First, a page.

This section briefly explains IDC’s key observations resulting in a vendor’s position in the IDC MarketScape. While every vendor is evaluated against each of the criteria outlined in the Appendix, the description here provides a summary of each vendor’s strengths and challenges.
After a thorough evaluation of Omilia’s strategies and capabilities, IDC has positioned the company in the Leaders category in this 2021 IDC MarketScape for worldwide conversational AI software platforms for customer service.
Omilia offers Omilia Cloud Platform (OCP) miniApps, a set of modular pretrained software services for building and deploying virtual assistants, including no-code options for business users. OCP miniApps includes prebuilt integrations to platforms such as NICE InContact and Genesys to support contact center deployments as well as pretrained models for specific industries. Omilia supports both text- and voice-based channels with 29 languages and dialects out of the box and is headquartered in Cyprus, with five additional offices in Greece, Czech Republic, South Africa, Ukraine, and Canada. It is venture backed, with $20 million in funding.
Quick facts about Omilia include the following:
Consider Omilia when you are a midsize or large enterprise seeking a vendor with modular conversational AI services that is willing to work closely with your organization to ensure a successful deployment and ROI. Omilia is also a good choice for those looking to include support for voice-based channels, since it has a broad set of voice capabilities including speech to text and text to speech. Combined with its strong developer and dialog capabilities, Omilia’s voice-based features make it a vendor to consider as a comprehensive solution for conversational AI for customer service use cases.
The criteria used for the selection of IT suppliers that were evaluated are the following:
For the purposes of this analysis, IDC divided potential key measures for success into two primary categories: capabilities and strategies.
Positioning on the y-axis reflects the vendor’s current capabilities and menu of services and how well aligned the vendor is to customer needs. The capabilities category focuses on the capabilities of the company and product today, here and now. Under this category, IDC analysts will look at how well a vendor is building/delivering capabilities that enable it to execute its chosen strategy in the market.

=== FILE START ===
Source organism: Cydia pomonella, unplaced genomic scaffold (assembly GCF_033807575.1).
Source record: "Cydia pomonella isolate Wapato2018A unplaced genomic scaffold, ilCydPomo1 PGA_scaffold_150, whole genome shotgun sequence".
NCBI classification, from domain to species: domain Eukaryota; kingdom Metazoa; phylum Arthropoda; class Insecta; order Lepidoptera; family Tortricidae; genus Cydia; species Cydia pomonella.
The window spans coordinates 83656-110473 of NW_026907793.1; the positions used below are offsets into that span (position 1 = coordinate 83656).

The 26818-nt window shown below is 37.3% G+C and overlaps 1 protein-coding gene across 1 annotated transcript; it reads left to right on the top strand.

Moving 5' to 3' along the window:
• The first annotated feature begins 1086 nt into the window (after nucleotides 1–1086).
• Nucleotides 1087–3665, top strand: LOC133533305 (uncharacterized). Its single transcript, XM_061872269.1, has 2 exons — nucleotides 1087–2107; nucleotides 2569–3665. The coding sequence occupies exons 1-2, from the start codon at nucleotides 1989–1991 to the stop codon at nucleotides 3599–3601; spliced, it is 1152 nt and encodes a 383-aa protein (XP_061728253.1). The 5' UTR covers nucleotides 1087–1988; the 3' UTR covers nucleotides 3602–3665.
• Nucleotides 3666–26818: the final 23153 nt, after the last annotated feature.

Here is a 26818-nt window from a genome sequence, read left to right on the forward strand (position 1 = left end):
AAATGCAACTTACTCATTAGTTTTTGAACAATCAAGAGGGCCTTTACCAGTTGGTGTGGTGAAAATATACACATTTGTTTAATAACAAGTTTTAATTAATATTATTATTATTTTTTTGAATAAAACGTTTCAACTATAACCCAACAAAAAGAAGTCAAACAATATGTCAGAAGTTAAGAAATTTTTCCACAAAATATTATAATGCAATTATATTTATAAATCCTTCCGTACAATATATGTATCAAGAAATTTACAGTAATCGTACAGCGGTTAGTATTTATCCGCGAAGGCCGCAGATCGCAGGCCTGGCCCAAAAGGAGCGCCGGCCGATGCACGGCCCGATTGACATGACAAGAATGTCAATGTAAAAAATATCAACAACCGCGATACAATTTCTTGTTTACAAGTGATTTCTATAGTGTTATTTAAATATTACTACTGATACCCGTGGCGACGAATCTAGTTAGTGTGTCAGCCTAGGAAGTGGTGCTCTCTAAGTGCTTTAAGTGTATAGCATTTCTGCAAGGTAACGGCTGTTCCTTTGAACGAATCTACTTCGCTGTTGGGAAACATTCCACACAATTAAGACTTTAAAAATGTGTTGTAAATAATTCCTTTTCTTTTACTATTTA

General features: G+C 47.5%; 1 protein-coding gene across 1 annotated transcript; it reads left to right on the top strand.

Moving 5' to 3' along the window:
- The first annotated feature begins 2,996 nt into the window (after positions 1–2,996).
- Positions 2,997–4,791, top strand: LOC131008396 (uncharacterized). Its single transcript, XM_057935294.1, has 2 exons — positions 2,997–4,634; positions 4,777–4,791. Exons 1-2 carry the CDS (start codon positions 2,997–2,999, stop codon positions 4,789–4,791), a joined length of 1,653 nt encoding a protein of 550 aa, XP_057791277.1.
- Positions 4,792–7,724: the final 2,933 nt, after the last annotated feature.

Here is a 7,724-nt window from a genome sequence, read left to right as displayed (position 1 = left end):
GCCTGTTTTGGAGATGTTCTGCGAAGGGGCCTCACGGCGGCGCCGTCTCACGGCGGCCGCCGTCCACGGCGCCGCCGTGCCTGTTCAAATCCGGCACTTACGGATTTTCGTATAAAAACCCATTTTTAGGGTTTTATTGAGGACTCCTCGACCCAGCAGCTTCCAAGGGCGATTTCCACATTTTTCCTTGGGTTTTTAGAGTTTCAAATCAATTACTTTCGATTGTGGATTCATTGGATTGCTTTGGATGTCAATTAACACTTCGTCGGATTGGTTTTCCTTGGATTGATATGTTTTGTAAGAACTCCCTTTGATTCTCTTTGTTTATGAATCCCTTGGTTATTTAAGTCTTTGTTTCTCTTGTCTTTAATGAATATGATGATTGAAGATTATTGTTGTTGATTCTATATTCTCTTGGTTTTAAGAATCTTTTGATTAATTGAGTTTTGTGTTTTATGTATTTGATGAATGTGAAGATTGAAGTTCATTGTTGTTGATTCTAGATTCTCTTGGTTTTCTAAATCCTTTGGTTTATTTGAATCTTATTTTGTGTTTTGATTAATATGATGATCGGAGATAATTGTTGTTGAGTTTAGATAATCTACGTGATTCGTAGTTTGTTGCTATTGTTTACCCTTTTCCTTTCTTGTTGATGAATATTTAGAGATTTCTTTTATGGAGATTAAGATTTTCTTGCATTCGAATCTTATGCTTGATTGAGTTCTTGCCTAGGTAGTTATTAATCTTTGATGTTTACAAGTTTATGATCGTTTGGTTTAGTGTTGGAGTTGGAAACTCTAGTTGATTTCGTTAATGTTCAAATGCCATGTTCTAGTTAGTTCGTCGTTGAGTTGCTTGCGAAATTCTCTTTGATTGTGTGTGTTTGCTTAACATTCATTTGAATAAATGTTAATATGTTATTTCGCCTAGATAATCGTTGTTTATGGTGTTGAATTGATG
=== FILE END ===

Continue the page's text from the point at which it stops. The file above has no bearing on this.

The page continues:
Positioning on the x-axis, or strategies axis, indicates how well the vendor’s future strategy aligns with what customers will require in three to five years. The strategies category focuses on high-level decisions and underlying assumptions about offerings, customer segments, and business and go-to-market plans for the next three to five years.
The size of the individual vendor markers in the IDC MarketScape represents the market share of each individual vendor within the specific market segment being assessed.
IDC MarketScape criteria selection, weightings, and vendor scores represent well-researched IDC judgment about the market and specific vendors. IDC analysts tailor the range of standard characteristics by which vendors are measured through structured discussions, surveys, and interviews with market leaders, participants, and end users. Market weightings are based on user interviews, buyer surveys, and the input of IDC experts in each market. IDC analysts base individual vendor scores, and ultimately vendor positions on the IDC MarketScape, on detailed surveys and interviews with the vendors, publicly available information, and end-user experiences in an effort to provide an accurate and consistent assessment of each vendor’s characteristics, behavior, and capability.
Conversational artificial intelligence (AI) refers to product/services that are used to develop conversational solutions, such as chatbots or voice assistants, which users can talk to via a text- and/or voice-based interface. They use large volumes of data, machine learning, and natural language processing to help imitate human interactions, recognizing speech and/or text inputs and translating their meanings across various languages. Conversational AI products/services are used by organizations to create solutions that can communicate like a human by recognizing speech and/or text, understanding intent, deciphering different languages, and responding in a way that mimics human conversation. This evaluation is focused on those conversational AI platforms that can create conversational AI applications for customer service–related use cases.